The Importance of Waste ManagementPaula Golka
Waste management is a problem, not only in the United States, but the world. According to the United States Environmental Protection Agency 292.4 million tons of municipal solid waste (MSW) was generated in 2018 by the US alone. The urban waste produced by cities around the world every day is enough to fill a line of garbage trucks stretching more than 3,100 miles, which is about the distance from Florida to Washington.
The world population is expected to reach 9.6 million people by 2050 and we urgently need to find a solution to our waste problem.
Most of the waste we produce ends up in landfills that are expensive, wasteful of natural resources and are damaging to our environment. Landfills produce a significant amount of greenhouse gases such as methane that is almost 30 times more potent than carbon dioxide. The waste created and sent to landfills in the U.S. has tripled over the past 60 years.
Source: World Bank
In general, recycling or composting the items typically found in municipal solid waste streams offers energy savings. However, by creating a market for the electricity produced by burning solid waste, incinerators discourage efforts to conserve resources, reduce packaging and waste, or recycle and compost.
New technologies have the potential to offer a better solution to waste management. Waste can be used as a valuable resource that allows us to generate energy in new and innovative ways that are sustainable and protect the environment.
At the forefront of efficient waste reduction is the city of San Francisco aiming to become a zero waste city. San Francisco already sends less trash to landfills than any other major U.S city. According to CNBC “thanks to bold public policy and educational initiatives, the city diverts about 80 percent of its waste from landfills, or more than 1.5 million tons every year”.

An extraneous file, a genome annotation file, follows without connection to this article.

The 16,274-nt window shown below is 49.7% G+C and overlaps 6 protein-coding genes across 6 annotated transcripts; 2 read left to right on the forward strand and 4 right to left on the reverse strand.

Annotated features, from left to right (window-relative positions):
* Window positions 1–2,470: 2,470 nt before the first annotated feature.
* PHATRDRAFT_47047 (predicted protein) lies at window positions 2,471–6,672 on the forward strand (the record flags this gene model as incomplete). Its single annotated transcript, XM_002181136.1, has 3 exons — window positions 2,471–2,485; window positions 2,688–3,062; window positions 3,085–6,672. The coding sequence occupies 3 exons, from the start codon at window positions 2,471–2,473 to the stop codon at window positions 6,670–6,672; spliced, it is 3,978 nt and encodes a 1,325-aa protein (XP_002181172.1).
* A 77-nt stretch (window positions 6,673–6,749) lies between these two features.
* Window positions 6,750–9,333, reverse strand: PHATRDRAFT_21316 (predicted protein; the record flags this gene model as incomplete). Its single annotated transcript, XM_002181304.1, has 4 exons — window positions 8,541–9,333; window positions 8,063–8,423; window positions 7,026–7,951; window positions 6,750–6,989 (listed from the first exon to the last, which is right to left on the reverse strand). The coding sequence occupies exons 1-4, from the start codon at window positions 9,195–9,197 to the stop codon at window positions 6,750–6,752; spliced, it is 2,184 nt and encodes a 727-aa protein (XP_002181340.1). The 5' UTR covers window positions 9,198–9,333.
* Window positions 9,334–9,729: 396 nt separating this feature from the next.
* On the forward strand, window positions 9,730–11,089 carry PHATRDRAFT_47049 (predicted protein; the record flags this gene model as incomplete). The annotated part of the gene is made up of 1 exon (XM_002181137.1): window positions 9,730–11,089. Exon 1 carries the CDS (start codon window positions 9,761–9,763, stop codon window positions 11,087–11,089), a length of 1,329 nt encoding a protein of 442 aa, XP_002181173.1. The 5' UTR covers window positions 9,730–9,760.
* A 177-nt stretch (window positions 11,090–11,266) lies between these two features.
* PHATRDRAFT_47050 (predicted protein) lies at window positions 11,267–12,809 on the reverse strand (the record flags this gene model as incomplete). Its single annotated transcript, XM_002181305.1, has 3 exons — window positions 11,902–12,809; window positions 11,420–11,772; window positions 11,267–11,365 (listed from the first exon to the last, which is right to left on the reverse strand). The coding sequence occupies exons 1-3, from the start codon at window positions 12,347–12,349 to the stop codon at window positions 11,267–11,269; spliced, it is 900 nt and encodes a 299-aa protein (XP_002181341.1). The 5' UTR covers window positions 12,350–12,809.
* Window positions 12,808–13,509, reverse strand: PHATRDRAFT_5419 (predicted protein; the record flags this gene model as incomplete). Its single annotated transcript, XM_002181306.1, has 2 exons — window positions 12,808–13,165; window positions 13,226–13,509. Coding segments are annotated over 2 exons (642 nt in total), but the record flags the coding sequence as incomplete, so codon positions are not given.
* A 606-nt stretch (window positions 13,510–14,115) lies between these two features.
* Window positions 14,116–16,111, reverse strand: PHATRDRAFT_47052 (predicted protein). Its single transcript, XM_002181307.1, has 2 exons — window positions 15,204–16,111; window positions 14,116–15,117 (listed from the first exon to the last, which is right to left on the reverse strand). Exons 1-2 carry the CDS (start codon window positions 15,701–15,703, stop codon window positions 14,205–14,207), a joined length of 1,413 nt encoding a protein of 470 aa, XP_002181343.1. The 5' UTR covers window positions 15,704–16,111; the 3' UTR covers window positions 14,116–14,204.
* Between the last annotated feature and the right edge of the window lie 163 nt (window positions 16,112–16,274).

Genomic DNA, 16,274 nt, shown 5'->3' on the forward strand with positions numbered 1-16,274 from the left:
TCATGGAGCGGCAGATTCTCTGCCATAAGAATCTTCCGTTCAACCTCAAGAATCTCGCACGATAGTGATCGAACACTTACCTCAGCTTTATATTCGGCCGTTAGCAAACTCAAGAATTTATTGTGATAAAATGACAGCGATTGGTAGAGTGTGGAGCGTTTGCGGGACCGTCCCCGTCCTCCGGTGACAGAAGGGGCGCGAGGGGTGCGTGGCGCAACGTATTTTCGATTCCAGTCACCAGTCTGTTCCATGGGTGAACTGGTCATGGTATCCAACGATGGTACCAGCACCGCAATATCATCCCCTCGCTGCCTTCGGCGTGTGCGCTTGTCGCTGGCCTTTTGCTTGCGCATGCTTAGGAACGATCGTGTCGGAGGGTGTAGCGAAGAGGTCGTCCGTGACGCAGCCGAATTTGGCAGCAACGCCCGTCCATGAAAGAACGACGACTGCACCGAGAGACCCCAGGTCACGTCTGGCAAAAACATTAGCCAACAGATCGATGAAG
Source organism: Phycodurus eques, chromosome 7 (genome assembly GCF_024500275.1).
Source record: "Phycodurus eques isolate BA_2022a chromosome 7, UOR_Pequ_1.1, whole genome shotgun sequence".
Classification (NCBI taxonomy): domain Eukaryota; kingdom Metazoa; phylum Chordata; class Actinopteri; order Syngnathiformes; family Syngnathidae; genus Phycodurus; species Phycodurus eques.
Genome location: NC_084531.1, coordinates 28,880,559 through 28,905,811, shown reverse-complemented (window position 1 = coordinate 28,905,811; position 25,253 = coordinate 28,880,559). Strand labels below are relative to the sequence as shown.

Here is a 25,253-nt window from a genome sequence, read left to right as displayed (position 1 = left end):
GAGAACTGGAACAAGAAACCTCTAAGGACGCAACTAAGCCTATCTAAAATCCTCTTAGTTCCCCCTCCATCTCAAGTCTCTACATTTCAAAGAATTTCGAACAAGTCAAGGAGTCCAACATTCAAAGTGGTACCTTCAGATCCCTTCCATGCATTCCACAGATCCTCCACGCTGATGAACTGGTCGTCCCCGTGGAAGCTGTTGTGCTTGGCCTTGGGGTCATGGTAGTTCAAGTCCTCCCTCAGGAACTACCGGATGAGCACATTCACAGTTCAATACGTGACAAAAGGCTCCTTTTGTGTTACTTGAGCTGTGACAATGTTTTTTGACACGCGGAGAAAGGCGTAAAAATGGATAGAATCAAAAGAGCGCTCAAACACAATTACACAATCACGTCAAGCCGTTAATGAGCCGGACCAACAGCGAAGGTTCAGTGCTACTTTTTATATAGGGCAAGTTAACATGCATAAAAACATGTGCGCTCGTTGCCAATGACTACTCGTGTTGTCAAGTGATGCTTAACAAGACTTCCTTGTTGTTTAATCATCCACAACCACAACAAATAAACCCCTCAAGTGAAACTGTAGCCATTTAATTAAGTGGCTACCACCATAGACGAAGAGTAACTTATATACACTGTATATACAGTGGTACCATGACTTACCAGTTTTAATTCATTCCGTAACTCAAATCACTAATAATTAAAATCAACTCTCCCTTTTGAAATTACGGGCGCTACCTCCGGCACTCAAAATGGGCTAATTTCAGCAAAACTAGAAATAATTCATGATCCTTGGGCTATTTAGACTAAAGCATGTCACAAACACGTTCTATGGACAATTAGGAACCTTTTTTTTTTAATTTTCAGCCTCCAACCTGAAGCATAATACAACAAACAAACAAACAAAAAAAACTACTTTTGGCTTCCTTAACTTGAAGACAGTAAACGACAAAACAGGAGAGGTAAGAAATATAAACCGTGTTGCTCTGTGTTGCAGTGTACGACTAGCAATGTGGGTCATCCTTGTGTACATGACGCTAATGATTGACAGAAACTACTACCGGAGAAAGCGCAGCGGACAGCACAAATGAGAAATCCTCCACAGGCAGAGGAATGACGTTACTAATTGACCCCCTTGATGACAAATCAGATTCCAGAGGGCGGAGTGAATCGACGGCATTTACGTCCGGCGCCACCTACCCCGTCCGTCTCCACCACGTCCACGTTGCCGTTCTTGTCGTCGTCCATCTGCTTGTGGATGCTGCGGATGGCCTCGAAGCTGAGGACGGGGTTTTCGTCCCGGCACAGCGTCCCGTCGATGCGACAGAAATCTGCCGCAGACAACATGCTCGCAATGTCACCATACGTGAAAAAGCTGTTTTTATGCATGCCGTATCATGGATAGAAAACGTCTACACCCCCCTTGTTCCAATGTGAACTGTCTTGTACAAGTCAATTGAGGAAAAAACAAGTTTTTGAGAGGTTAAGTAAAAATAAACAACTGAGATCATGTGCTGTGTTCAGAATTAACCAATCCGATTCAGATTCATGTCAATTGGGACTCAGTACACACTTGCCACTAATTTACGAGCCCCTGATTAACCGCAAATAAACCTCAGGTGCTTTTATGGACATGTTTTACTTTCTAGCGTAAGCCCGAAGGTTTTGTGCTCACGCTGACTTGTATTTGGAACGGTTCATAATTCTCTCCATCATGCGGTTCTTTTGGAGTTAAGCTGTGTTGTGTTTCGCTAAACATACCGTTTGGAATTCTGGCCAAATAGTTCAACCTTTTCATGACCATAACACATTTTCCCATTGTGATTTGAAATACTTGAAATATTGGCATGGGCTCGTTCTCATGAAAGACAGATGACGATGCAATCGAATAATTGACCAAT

In 2009 the city passed a law that required residents and businesses to sort their waste into recyclables, compostables, and landfill trash.
According to the Environmental Protection Agency food scraps and yard waste together currently make up more than 30 percent of what we throw away and could be composted instead. Making compost keeps these materials out of landfills where they take up space and release methane. Composting returns nutrients to farms, it strengthens soil and promotes healthy plant growth. In addition, composting reduces the need for pesticides and synthetic fertilizers as well as attracting critters and microorganisms that are good for soil and plants.
San Francisco has one of the most modern composting facilities in North America. After the composting process is completed, the compost is sold to local farmers and vineyards in the area. Farmers are then using the compost to grow cover crops that pull carbon out of the atmosphere and return carbon back to the soil which is one of the best things we can do in an effort to slow down climate change.
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